Conwert Investor Ehlerding Says Deutsche Wohnen Bid Will Succeed

Deutsche Wohnen AG will probably succeed in its 980 million-euro ($1 billion) bid for Conwert Immobilien Invest SE, overcoming opposition from some investors, according to shareholder Karl Ehlerding.

Ehlerding and his family, the fourth-largest shareholders, agreed to sell their 6.6 stake in Vienna-based Conwert. He estimates Deutsche Wohnen has support from shareholders with at least 40 percent of the stock, the Hamburg-based investor said by phone Monday. Deutsche Wohnen needs 50 percent plus 1 share to complete the deal. The offer period ends on Wednesday.

“My feeling is 40 to 45 percent of the investors are in,” Ehlerding said in the interview. “If it doesn’t work out, there’ll be a war.” Deutsche Wohnen won’t know how many investors are in favor of the deal until the votes are tallied, a company spokeswoman said.

Deutsche Wohnen, Germany’s second-largest residential landlord, is making a last-ditch effort to rally investors to accept its offer. The 11.50 euros-a-share bid for Conwert, announced in February, sparked a debate between shareholders who say the price is too low and others who say Deutsche Wohnen would save Conwert from poor management.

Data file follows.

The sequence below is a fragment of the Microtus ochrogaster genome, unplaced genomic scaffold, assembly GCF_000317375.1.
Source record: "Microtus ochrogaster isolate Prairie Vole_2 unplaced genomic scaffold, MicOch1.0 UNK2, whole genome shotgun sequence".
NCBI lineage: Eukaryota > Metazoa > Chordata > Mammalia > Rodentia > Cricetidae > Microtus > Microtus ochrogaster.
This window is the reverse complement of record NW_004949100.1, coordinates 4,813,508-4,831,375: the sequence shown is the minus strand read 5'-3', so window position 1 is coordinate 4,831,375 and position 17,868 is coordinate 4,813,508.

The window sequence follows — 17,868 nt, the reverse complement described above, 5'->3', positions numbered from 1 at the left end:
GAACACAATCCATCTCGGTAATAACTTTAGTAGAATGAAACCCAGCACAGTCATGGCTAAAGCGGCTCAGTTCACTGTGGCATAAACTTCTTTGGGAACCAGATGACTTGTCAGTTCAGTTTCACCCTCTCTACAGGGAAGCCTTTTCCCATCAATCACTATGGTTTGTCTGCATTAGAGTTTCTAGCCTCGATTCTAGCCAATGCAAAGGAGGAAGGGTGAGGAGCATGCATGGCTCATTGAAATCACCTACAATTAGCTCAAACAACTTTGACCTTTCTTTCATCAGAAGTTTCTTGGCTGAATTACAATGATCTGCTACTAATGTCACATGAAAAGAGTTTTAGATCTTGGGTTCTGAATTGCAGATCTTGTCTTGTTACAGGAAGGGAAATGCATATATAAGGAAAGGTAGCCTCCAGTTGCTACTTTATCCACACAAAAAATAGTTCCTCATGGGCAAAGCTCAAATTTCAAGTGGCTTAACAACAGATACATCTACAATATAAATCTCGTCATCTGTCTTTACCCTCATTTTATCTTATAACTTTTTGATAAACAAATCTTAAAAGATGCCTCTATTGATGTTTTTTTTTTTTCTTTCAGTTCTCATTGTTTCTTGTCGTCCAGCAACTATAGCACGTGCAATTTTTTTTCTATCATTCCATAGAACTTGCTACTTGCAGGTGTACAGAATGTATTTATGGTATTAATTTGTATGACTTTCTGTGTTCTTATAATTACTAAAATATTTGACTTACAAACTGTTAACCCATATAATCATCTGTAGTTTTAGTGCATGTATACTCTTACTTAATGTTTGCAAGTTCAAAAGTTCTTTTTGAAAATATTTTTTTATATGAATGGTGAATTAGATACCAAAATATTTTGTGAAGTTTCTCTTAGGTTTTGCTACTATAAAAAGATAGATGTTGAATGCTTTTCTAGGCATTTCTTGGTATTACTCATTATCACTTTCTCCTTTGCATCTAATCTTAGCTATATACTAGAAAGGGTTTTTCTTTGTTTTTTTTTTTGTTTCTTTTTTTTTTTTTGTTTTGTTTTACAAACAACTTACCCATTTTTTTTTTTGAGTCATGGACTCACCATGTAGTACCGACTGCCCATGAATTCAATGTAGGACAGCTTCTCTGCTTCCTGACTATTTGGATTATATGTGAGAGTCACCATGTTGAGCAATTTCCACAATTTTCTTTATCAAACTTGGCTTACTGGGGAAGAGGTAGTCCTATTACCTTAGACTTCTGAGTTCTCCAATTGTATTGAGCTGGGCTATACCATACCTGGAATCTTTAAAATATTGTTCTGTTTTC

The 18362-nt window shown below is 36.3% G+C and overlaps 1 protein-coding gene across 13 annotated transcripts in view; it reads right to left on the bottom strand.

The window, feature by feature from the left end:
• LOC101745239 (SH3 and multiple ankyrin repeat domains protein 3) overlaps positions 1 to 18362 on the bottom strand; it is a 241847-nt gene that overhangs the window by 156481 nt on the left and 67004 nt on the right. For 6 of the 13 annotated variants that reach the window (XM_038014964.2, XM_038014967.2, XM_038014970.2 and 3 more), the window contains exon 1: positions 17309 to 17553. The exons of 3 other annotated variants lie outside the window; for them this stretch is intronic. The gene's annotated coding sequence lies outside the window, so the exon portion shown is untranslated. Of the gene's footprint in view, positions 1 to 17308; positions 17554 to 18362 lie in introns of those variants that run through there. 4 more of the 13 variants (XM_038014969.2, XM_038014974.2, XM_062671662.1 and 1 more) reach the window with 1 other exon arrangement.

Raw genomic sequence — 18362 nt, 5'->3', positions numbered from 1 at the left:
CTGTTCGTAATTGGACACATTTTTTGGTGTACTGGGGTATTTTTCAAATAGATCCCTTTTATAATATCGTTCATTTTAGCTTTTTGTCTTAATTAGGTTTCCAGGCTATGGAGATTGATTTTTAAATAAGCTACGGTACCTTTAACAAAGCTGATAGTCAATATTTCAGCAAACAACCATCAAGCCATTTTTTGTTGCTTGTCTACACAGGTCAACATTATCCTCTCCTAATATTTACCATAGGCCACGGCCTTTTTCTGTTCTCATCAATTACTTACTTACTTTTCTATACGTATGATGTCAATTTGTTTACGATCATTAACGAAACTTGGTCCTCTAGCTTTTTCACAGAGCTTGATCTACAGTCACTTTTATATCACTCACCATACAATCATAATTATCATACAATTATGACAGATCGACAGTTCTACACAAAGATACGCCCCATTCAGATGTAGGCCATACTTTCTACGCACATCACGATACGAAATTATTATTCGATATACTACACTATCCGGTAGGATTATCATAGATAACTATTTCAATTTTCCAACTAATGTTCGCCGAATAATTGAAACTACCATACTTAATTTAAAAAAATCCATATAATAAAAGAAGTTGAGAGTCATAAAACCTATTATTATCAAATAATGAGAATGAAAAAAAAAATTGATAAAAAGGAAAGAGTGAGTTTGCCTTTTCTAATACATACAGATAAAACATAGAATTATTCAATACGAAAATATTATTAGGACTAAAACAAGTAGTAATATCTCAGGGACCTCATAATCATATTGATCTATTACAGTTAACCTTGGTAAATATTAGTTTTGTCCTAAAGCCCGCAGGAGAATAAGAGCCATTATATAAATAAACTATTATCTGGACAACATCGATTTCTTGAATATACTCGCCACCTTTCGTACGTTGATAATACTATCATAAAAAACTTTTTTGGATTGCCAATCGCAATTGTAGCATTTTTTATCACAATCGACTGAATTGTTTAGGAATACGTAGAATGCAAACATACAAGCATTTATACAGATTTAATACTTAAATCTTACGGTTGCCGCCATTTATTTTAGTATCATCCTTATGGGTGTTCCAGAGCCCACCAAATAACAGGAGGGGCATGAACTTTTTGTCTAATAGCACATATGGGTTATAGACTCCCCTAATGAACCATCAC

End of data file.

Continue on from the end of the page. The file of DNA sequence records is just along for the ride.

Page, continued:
“The management has always said things would improve, but they’ve pulled us into a terrible financing situation,” said Ehlerding. A spokesman for Conwert said the company is working on a plan to reduce its financing costs.

If the bid fails, Conwert’s share price will probably drop to as low as 9.50 euros, Ehlerding said. In that case, Ehlerding would make his own offer to buy about 40 percent of the company for 10.25 euros per share, he said.

Conwert traded at 11.40 euros at 3:50 p.m. in Vienna. The shares closed at 10.97 euros on the day before Deutsche Wohnen made its offer.

‘Dig In’’

“Once the price gets to 9.50 euros, we’ll start anew and try to make something out of the ruins,” Ehlerding said, adding that four wealthy families from Frankfurt and Hamburg have agreed to join him with a bid at 10.25 euros. “We’d dig in, put in a new team. If we don’t do anything, things will keep getting worse with Conwert,” he said.

Conwert’s biggest shareholder, Haselsteiner Familien-Privatstiftung, agreed to sell a 19 percent stake in the company, leaving it with 5.1 percent of the stock, Deutsche Wohnen said in February.

Shareholders who have said publicly they’re opposed to the deal include Petrus Advisers LLP, which owns about 6.7 percent, and Alexander Proschofsky, who last year said he owned 1.5 percent of Conwert via Cube Invest.

“I’d welcome it if the deal goes through because then things will calm down,” Ehlerding said.

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